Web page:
Tuesday, May 20, 2014

In the Name of Rigor

My English department is undergoing quite a bit of change in order to accomodate the reality of state testing in the era of Common Core State Standards (CCSS). I was told yesterday our current curriculum overhaul is an attempt to add rigor and help students prepare for the state tests our students will take in their tenth grade year, tests that are now tied to student graduation as well as to my teacher evaluation.  That word rigor has found its way into quite a few of our conversations recently.  And while on its surface, I wholeheartedly agree that our curriculums need to be challenging, need to engage students in higher order thinking skills, and encourage students to think critically about our content areas, I worry at how many are taking up the word "rigor" in light of the CCSS.

Barbara Blackburn knows quite a bit about this.  She's been writing and presenting on ideas of classroom rigor for quite a while.  And in her recent post on the MiddleWeb blog, "Five Myths About Rigor and the Common Core," Blackburn highlights just a few of the ways that idea of rigor has been misused in attempts to prepare students for CCSS realities.

Rigor is not additive.  It is not about adding more books or adding more homework. Instead, Blackburn points out,
"An environment that supports rigor focuses on risk-taking, since working at higher levels requires that students take a risk. How do we do this? By reinforcing progress, effort, and grit, or persistence."
Rigor is not found in State Reading Assessment workbooks.  Rigor lies in creative and critical thinking, in encouraging students to pursue inquiry, in choice and ownership over the learning process.  So why is it that there seems to be such a disconnect between the goals of rigor as presented by CCSS and how it is taken up by districts and departments?

This past Saturday, I helped organize Edcamp Philly, an unconference for teachers that encourages discussions about pedagogy and practice over your typical conference presentations.  It was a whole day filled with collaborations and connections.  I talked with other educators interested in inquiry and passion-based learning.  I learned how a local school has called their inquiry project DaVinci Days.  I met with other teachers interested in flipped learning and teaching for mastery.  All around me were energized teachers talking about the learning happening in their classrooms, talking about that learning in rigorous ways.  And no one was talking about using workbooks to teach students already struggling with reading.  And no one was talking about simply adding more books as a way to add rigor.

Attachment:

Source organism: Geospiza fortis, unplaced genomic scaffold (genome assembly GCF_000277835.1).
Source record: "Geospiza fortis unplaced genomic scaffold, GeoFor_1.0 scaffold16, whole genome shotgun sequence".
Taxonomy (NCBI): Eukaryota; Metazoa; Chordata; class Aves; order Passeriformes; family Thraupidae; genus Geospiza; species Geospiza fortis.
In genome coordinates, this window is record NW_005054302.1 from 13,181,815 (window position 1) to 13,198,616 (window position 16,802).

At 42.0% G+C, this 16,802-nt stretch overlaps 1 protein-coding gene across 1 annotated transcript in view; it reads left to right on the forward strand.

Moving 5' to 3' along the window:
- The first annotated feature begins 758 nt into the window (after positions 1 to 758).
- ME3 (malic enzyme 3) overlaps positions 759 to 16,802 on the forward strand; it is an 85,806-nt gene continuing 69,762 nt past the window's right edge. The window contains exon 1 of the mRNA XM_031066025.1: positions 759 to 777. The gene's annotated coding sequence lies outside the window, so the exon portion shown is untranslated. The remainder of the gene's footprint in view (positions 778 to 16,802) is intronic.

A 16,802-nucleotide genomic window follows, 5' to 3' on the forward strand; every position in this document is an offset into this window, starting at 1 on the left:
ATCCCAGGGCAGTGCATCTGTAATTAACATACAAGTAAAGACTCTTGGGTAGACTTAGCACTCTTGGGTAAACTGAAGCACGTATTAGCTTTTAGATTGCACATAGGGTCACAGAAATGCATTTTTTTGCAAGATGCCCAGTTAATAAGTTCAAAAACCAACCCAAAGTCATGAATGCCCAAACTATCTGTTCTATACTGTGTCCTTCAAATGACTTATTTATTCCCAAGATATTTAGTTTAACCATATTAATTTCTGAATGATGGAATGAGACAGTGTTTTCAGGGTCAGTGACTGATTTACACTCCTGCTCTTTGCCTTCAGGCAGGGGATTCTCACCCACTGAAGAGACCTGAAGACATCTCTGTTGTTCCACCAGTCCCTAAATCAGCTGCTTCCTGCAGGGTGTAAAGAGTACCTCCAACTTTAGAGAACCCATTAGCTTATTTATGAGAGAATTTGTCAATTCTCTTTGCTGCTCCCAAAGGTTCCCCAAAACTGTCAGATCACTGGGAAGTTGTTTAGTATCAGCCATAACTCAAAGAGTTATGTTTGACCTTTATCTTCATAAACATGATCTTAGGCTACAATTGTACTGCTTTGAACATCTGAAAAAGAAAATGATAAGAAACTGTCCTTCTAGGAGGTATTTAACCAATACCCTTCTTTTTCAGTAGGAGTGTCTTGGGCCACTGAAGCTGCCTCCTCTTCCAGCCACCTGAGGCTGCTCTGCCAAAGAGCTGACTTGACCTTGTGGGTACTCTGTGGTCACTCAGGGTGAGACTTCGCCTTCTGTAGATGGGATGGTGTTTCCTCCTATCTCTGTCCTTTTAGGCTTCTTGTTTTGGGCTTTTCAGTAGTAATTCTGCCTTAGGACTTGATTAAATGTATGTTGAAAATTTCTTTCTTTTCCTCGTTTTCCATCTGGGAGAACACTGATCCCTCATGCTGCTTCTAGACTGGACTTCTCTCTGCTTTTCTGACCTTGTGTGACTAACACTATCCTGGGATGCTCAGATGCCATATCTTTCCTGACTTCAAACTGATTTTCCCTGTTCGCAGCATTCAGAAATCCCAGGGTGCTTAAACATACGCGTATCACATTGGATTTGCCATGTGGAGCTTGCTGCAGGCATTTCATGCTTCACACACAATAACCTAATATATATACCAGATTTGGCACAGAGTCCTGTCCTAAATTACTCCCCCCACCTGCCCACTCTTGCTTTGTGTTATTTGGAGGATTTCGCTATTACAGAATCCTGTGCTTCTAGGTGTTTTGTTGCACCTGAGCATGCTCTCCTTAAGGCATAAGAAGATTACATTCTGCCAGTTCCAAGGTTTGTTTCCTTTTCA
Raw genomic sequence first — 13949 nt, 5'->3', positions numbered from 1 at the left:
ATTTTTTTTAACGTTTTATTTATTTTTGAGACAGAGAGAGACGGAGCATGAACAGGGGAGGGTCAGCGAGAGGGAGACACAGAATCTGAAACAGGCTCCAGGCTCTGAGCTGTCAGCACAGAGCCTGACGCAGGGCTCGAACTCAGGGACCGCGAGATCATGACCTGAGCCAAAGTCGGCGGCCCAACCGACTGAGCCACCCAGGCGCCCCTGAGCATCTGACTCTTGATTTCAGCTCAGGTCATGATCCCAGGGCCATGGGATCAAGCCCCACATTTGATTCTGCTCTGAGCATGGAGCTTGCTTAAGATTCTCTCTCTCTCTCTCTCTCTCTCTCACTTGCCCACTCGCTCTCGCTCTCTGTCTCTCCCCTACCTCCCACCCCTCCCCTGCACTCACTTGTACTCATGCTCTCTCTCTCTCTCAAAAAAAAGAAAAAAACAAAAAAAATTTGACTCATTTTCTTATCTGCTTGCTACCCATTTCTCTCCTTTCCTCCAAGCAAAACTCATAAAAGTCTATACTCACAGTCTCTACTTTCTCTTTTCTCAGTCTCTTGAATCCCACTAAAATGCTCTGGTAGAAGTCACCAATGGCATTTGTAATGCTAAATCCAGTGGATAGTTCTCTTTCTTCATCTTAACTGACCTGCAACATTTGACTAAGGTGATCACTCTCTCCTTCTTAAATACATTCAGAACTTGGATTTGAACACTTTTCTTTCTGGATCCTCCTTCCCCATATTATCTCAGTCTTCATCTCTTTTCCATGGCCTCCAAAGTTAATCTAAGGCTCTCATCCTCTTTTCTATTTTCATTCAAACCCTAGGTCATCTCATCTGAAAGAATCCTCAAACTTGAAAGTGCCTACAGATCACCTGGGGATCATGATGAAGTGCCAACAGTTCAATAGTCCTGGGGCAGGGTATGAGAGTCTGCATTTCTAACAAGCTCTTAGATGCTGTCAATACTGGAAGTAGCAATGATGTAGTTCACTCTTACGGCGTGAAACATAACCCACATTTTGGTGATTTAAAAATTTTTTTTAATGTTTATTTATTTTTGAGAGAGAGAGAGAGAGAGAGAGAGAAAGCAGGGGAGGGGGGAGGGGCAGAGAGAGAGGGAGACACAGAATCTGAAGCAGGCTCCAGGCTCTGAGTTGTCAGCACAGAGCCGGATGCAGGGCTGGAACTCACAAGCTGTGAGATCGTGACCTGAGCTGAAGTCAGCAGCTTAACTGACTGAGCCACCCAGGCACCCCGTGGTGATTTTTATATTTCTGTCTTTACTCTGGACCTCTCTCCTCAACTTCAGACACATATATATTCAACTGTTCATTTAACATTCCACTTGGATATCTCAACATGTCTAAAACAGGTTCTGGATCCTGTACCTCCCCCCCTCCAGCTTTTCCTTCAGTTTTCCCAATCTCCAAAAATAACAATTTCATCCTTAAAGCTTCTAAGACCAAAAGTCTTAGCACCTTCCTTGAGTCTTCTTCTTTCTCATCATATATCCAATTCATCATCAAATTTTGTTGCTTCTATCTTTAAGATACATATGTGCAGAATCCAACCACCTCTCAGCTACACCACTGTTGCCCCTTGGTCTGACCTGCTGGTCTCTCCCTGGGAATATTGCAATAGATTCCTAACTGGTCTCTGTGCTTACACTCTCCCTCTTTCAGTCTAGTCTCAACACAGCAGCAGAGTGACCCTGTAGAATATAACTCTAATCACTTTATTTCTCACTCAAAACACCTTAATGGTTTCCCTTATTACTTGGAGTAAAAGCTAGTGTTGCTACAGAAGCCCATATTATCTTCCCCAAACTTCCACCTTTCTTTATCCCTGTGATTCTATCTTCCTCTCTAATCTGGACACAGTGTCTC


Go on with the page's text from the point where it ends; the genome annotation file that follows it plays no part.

It is disheartening to hear rigor being thought of in terms of test preparation. It breaks my heart to hear justification for returning to traditional teaching methods - e.g. workbooks, assigned full class readings, required constructed written responses without audience or purpose - as a way to better prepare students.  But prepare them for what? To take more tests?  Who benefits from this? In the long run, it is not our students.

I am not opposed to the Common Core State Standards. They provide a foundation for teachers to talk about the skills we want to foster in our group of learners. However, the Common Core State Standards (CCSS) are not a pedagogy.  The CCSS are not a theory for teaching reading and writing. And the CCSS certainly were not intended to be an assessment strategy. Yet it seems that so much of what we are hearing is about how schools are moving away from the pedagogies and best practices of teaching reading and writing that research has shown to help develop the skills necessary for students to succeed beyond the classroom.  Choice, autonomy, purpose, creativity, inquiry, and reflection are pushed aside to make room for "rigor."

I have spent the last few months researching and presenting on why such inquiry-based teaching in the English classroom does more to grow writing and analytical reading skills than test preparation. In fact, it's what I'll be presenting in Chicago in a few months and at the PCTELA conference in October. It feels a bit of a backwards move to be talking about adding rigor in terms of simply requiring that our students "read more" instead of inspiring true rigor which comes from the student, not forced upon her. As an English teacher, my content is more than books. My content is certainly more than workbooks. It breaks my heart to see all that we know about growing engaged and empowered readers and writers undone by tests.

1 comment:

Judy said...

Love both the post and the new design, Jen.

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